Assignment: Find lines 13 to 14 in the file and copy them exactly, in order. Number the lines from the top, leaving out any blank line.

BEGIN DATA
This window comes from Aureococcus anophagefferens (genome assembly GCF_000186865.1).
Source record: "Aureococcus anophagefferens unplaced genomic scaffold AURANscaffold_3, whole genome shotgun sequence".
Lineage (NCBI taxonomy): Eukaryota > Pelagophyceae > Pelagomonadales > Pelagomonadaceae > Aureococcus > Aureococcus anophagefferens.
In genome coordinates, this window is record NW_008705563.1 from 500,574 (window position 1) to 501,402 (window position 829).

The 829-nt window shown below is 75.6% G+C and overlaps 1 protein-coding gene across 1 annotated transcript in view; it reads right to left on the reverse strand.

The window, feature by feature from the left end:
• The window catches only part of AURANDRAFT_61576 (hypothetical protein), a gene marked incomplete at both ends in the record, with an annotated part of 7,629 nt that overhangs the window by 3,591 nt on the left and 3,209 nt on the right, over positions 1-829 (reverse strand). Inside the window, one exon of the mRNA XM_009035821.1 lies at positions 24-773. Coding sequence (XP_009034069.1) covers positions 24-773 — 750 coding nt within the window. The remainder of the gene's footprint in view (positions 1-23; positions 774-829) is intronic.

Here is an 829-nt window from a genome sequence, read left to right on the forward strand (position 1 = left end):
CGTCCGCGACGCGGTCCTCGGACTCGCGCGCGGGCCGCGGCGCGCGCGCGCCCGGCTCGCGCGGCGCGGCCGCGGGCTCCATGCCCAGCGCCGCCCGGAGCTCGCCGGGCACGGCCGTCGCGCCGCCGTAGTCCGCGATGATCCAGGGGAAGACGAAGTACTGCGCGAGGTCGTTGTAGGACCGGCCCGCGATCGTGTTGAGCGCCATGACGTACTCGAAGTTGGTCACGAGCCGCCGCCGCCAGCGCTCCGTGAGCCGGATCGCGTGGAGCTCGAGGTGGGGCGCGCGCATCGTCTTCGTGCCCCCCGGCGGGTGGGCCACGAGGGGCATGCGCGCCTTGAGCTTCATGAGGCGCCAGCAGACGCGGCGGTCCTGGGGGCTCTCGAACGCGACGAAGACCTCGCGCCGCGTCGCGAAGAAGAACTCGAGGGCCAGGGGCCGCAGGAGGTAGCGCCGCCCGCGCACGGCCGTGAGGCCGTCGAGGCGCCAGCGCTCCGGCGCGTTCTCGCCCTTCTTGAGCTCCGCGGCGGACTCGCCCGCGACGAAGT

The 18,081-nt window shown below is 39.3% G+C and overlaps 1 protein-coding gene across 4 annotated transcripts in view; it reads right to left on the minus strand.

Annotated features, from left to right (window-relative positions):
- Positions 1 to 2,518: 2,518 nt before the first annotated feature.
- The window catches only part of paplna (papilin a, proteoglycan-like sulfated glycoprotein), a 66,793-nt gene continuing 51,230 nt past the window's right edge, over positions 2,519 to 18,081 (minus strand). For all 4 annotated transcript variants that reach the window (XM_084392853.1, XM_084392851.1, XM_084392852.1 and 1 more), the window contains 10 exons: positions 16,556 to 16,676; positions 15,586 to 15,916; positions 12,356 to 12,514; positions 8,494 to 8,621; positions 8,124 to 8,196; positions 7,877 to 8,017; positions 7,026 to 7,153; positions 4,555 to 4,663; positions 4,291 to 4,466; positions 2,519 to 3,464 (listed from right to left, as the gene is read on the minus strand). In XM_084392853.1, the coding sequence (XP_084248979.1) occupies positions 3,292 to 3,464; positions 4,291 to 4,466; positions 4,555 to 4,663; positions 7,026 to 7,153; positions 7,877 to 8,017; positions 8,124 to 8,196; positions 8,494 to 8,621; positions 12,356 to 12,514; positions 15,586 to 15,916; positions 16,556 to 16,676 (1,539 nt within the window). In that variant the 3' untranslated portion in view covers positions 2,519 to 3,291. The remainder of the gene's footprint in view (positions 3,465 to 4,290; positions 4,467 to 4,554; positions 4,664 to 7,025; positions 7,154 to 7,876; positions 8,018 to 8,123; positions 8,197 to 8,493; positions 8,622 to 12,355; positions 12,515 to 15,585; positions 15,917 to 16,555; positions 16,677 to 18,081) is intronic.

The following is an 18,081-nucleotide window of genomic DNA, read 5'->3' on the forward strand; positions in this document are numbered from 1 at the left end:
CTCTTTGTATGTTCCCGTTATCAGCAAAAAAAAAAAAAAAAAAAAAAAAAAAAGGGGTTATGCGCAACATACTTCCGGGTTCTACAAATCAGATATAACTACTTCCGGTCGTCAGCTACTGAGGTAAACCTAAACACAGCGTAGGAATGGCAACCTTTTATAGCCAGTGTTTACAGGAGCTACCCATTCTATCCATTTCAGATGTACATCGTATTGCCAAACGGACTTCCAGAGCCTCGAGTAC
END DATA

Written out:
- The window catches only part of paplna (papilin a, proteoglycan-like sulfated glycoprotein), a 66,793-nt gene continuing 51,230 nt past the window's right edge, over positions 2,519 to 18,081 (minus strand). For all 4 annotated transcript variants that reach the window (XM_084392853.1, XM_084392851.1, XM_084392852.1 and 1 more), the window contains 10 exons: positions 16,556 to 16,676; positions 15,586 to 15,916; positions 12,356 to 12,514; positions 8,494 to 8,621; positions 8,124 to 8,196; positions 7,877 to 8,017; positions 7,026 to 7,153; positions 4,555 to 4,663; positions 4,291 to 4,466; positions 2,519 to 3,464 (listed from right to left, as the gene is read on the minus strand). In XM_084392853.1, the coding sequence (XP_084248979.1) occupies positions 3,292 to 3,464; positions 4,291 to 4,466; positions 4,555 to 4,663; positions 7,026 to 7,153; positions 7,877 to 8,017; positions 8,124 to 8,196; positions 8,494 to 8,621; positions 12,356 to 12,514; positions 15,586 to 15,916; positions 16,556 to 16,676 (1,539 nt within the window). In that variant the 3' untranslated portion in view covers positions 2,519 to 3,291. The remainder of the gene's footprint in view (positions 3,465 to 4,290; positions 4,467 to 4,554; positions 4,664 to 7,025; positions 7,154 to 7,876; positions 8,018 to 8,123; positions 8,197 to 8,493; positions 8,622 to 12,355; positions 12,515 to 15,585; positions 15,917 to 16,555; positions 16,677 to 18,081) is intronic.

The following is an 18,081-nucleotide window of genomic DNA, read 5'->3' on the forward strand; positions in this document are numbered from 1 at the left end: